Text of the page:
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His last harvest: Hillsboro farmer calls it quits

Staff writer

Reno Penner, Hillsboro, finished harvesting his 2009 wheat crop at 11:17½ a.m. Saturday.

“I wanted to document it,” he said. It was his final harvest. After 59 years, the 75-year-old farmer has decided to retire.

“This not only was my last harvest,” he said, “it’s the end of an era.”

Penner took over operation of the farm when his father, J.S. Penner, died of a heart attack in 1951. Reno was 17 and a senior at Hillsboro High School.

His mother, “Lizzy,” was a country correspondent for the Hillsboro Star-Journal and Marion County Record. He married Edith Eitzen in 1962, and Lizzy moved to town.

Reno began farming with a 1938 A John Deere tractor and a five-foot Allis Chalmers combine.

He bought his first piece of land in 1967. He paid $280 an acre and received a third of the standing wheat. The wheat was poor that year and made nine bushels per acre, leaving him with three.

The couple made it through and eventually farmed 720 acres, including the 400 acres on Edith’s homeplace. They also had a small cow herd. The last cow was sold this spring.

“Basically, it’s been a mom-and-pop operation,” Reno said.

He hired young people to help with fieldwork in the summer, and Edith drove the grain truck.

She spent the past 24 years working at the Center for Mennonite Brethren Studies on the Tabor College campus. She retired in 2008.

Reno fulfilled his dream of driving a semi-truck, something he did in winter for 10 years or more in the 1970s and 80s.

He has been active in the ag industry, including 15 years on the board of Marion County Conservation District, for which he received a “Distinguished Service“ award. In 1987, he won a conservation award.

In 1992, he won an award from a Haven seed company for producing the most pounds of protein per acre in a wheat contest.

The couple had no children.

About four years ago, Reno began to downsize, giving up the 400 Eitzen acres.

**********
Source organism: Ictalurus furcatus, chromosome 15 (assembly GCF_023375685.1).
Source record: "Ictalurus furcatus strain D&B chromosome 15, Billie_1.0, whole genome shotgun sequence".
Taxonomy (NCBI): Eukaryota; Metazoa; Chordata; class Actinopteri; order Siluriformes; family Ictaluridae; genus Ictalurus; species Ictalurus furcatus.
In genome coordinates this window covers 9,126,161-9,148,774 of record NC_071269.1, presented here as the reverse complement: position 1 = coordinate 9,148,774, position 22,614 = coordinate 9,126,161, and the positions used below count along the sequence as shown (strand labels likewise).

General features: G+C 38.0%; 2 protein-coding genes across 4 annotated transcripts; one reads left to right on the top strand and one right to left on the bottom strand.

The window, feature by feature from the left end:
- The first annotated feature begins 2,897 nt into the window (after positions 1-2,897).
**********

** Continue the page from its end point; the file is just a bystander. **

He owns 400 acres.

He harvested 110 acres of wheat.

“I told the elevator to sell when the price got to $7 per bushel,” he said. “I’m still waiting.”

The couple began talking about quitting almost four years ago, when Edith experienced a serious illness. They set their minds to it in 2007.

“You need to plan ahead for tax purposes,” Reno noted. “Besides, I was getting tired. I’ve done it long enough, and I can’t do it physically anymore. I want to be able to do what I want, when I want to, and if I want to.”

Edith was coming home from town Saturday when she saw Reno harvesting his final acres near their home at 120th Street and Indigo Road.

“I cried,” she said.

More tears likely will be shed Aug. 22, when Reno plans to sell his equipment.

He is a John Deere buff, owning several antique John Deere tractors and many other John Deere paraphernalia. He knows that someday he will have to sell that, too, and eventually, even their home, which they built in 1974.

He would like to work at restoring a tractor or two, and the couple plans to do some traveling.

They are longtime members of Ebenfeld Mennonite Brethren Church, where Reno has been a member of the Lighthouse Quartet for 35 years. He is the only original member. He also sings in the church choir. Edith gave up choir in 2008.

“Reno still has a beautiful voice at 75,” she said.

Penner may not be completely finished with farming. Now that he has retired, he is available to help others. Monday found him in the fields once again, hauling wheat for a neighbor. He was driving, a large, air-conditioned truck.

“I want to see how the big boys operate,” he said.

He is happy with the way he has lived his life.

“I would never have been happy working for someone else,” he said. “I’m too independent.”

The couple will continue to live in their country home. The land has been leased to other farmers.

Last modified July 2, 2009

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